By Jason Cohen
April 6, 2021
As $84 million was slashed to the Parks Department in 2020, trash has been piling up throughout the city. Among the places that have been dirty is Pelham Parkway.
Roxanne Delgado, founder of the Friends of Pelham Parkway, told the Bronx Times that since June of last year that she has been emptying out overfilled trash cans in the neighborhood. The majority of the excess refuse is located at Pelham Parkway North between White Plains Rd. and Williamsbridge Road.
She feels that Parks is not maintaining the area and the issue will only worsen as the weather gets warmer.
“Pelham Parkway is not a park,” Delgado said. “NYC Parks agency prioritized playgrounds, beaches, parks. Parkway and green streets are the bottom of their priorities. Yet Pelham Parkway is actively used by many residents yet denied the amenities needed as more trash cans, no barbecuing signs and regular maintenance.”
Delgado pointed out she is a staunch supporter of New Yorker for Parks’ Play Fair for Parks, which she hopes would help get adequate maintenance funding. But, she feels this is about more than money and this area needs to be taken better care of by the city.
A Parks Department spokesman acknowledged this past year has been challenging, but noted that Parks staff empty the trash cans at Pelham Parkway at least once a day.
While that area is highly populated, there has also been increase in illegal dumping.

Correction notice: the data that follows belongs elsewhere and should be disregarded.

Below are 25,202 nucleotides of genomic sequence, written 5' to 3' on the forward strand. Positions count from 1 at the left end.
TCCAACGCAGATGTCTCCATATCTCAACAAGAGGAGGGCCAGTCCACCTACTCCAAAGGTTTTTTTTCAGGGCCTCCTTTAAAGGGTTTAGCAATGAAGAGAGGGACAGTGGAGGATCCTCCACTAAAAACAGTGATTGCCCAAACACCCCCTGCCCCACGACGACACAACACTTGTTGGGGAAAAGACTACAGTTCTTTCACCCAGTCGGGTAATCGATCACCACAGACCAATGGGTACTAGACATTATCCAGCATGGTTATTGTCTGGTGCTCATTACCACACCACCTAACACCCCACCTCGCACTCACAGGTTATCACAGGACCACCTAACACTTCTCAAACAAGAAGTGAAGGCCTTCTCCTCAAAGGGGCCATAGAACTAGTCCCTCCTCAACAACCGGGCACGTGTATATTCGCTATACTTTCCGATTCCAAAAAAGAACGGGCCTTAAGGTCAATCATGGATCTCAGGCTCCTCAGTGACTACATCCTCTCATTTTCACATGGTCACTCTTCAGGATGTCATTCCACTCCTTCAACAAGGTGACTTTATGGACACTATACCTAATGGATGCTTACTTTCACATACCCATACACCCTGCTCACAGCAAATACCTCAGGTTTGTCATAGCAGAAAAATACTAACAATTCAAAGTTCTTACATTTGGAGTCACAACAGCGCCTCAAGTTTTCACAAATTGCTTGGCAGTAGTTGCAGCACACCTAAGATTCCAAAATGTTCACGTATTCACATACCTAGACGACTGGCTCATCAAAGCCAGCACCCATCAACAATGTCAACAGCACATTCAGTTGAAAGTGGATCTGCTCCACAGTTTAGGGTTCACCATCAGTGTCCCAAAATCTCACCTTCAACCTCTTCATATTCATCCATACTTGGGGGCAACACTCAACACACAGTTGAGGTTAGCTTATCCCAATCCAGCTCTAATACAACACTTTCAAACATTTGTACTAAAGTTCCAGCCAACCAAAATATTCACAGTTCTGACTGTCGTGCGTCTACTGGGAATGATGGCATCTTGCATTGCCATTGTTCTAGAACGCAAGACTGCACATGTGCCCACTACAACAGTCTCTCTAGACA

“We appreciate that the local Friends of group has recognized the uptick in illegally dumped domestic and left-behind trash, and that they join the hundreds of other groups across the city that support our hard working staff who tirelessly work to keep our parks clean with park clean ups and other volunteer activities to help maintain so they are beautiful for all to enjoy,” the spokesman said.
The spokesman explained that Parks expects a continued increase in patrons and waste this summer and are re-launching its Anti-Litter campaign this year echoing it’s message again: “New Yorkers, show your park some love. Put trash in a bag or can—or take it with you.”
All spring and summer, New Yorkers will see more than 150 bright orange trash corrals installed in 93 parks across the city, anti-litter ads on bus shelters, in grocery stores and at park entrances, opportunities to volunteer to beautify parks and more.
New this year, Parks has launched a pilot program, the Jr. Litter League, a friendly park stewardship competition for youth ages 10 plus. Teams will engage in self guided park clean ups from April 1 to June 1, with Parks providing a toolkit with clean up guidance, background info, and more. The weight of trash collected reported by each group will be recorded and citywide winners will be announced at the end of competition.